The implications of Watsons capabilities on the future of Artificial Intelligence are limitless. When you consider the idea that what David Ferrucci really developed was a machine capable of thinking for itself, one can assume that if this technology developed further, we might start to see computers that are made with equal intelligence and ability as a human being. A computer could be capable of anything. For hundreds of years great thinkers and writers have speculated on a future world able to be controlled by machines - WATSON is simply a real reminder that for better or worse, this is certainly a possibility!

For more info, you can read the NYTimes article here:

New media Presentation

Hi All,
My medium of my choice: Video Blogging

- How is it done?: Well, simply you can take any digital visual recording device such as your phone, laptop camera, create a video of something you wish to show, upload it on to various websites that post in publicly, or privately. Allowing for the possibility for millions to see and to comment and re-act to your video.

- Interface: Internet streaming via phone, computer, mp3 etc

- It began in early year 2000 blogging was used for informative reasons, youtube was then founded in February 2005 it allowed bloggers to post and administrate their own videos.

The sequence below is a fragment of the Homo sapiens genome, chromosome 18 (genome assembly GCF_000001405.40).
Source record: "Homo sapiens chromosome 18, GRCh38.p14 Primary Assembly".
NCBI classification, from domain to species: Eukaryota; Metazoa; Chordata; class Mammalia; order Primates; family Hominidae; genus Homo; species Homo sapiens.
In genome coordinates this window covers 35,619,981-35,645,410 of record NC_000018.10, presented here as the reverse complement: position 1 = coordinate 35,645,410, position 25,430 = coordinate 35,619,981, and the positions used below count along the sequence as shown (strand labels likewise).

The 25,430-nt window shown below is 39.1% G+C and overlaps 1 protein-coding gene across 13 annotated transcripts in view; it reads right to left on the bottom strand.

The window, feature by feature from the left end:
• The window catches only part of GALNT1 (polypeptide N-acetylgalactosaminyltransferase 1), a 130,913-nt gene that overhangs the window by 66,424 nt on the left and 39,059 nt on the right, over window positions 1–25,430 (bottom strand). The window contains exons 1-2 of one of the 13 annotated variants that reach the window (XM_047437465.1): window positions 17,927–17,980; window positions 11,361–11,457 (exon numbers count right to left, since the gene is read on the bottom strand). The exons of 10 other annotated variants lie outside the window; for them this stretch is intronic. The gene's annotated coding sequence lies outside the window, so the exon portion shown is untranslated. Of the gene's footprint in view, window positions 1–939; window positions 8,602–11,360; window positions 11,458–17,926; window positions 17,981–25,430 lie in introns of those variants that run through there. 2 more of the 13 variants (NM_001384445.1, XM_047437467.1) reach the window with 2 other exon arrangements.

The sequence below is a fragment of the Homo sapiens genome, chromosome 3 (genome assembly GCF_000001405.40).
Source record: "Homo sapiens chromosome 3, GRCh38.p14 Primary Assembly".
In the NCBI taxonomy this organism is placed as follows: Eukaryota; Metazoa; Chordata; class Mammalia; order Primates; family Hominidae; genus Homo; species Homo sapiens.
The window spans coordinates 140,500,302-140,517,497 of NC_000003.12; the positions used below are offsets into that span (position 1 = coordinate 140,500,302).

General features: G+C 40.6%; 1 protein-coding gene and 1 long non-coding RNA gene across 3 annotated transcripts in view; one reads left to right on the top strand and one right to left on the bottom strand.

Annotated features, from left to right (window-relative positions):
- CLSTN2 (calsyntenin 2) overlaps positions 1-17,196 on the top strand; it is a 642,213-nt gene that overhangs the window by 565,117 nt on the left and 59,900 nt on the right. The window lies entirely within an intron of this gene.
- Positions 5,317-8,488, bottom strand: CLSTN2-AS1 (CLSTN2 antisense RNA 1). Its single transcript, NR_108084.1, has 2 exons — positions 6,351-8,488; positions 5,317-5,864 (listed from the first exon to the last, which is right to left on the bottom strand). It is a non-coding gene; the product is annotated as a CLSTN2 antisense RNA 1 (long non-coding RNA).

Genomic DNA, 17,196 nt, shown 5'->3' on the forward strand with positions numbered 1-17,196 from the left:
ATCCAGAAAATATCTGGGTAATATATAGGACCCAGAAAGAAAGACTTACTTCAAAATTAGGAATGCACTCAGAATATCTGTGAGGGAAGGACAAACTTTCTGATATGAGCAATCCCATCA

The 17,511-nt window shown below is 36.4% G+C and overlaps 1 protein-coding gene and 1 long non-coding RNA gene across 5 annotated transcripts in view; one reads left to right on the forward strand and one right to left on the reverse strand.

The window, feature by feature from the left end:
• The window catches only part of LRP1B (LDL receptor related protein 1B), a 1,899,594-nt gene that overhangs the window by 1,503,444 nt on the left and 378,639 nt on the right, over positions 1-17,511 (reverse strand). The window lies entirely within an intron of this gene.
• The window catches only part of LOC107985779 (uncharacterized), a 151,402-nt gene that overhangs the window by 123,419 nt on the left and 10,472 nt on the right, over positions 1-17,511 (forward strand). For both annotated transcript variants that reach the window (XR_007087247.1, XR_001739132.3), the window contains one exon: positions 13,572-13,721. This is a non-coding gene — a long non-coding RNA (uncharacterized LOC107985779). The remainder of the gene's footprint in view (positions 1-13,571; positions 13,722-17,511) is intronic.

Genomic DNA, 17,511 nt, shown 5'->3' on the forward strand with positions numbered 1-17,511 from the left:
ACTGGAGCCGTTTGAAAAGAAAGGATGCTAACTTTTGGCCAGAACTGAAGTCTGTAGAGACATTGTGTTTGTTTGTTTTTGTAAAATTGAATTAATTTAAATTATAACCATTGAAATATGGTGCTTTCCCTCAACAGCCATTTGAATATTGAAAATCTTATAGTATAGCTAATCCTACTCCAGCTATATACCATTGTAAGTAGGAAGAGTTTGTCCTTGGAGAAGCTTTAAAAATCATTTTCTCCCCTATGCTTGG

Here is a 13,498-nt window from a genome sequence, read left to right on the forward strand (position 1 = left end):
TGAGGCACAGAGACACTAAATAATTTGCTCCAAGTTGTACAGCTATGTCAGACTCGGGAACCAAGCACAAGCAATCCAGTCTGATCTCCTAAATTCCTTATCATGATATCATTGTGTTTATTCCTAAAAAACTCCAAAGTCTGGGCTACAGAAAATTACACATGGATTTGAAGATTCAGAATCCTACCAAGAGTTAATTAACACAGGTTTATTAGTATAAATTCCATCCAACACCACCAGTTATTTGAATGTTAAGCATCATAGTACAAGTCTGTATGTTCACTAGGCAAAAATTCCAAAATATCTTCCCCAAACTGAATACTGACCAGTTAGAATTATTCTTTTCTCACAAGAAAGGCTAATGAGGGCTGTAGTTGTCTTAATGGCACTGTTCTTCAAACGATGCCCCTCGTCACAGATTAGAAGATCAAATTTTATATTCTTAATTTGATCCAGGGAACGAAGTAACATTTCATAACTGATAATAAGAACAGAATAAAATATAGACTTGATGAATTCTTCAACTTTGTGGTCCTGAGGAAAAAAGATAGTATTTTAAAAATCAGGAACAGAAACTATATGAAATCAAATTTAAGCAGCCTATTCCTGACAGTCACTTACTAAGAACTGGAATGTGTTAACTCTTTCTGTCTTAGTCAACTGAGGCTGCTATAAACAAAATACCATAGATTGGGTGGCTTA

- It's still peaking

- An example: A make-up artist applied for a job as a make up consultant in a beauty boutique store like saks fifth ave or sephora and got rejected, she the decided to do her own make-up tutorials on youtube and after an ever increasing fan base she now does video tutorials for Lancome.

- Video blogging will continue to grow, and increasingly become the new way of informing the general public of all sorts of things such as products, news, procedures etc. Just as simple as posting a link you can send a piece of information to millions within minutes.

Radio Stations and television stations are now using video blogging as a way to help interact more with listeners and viewers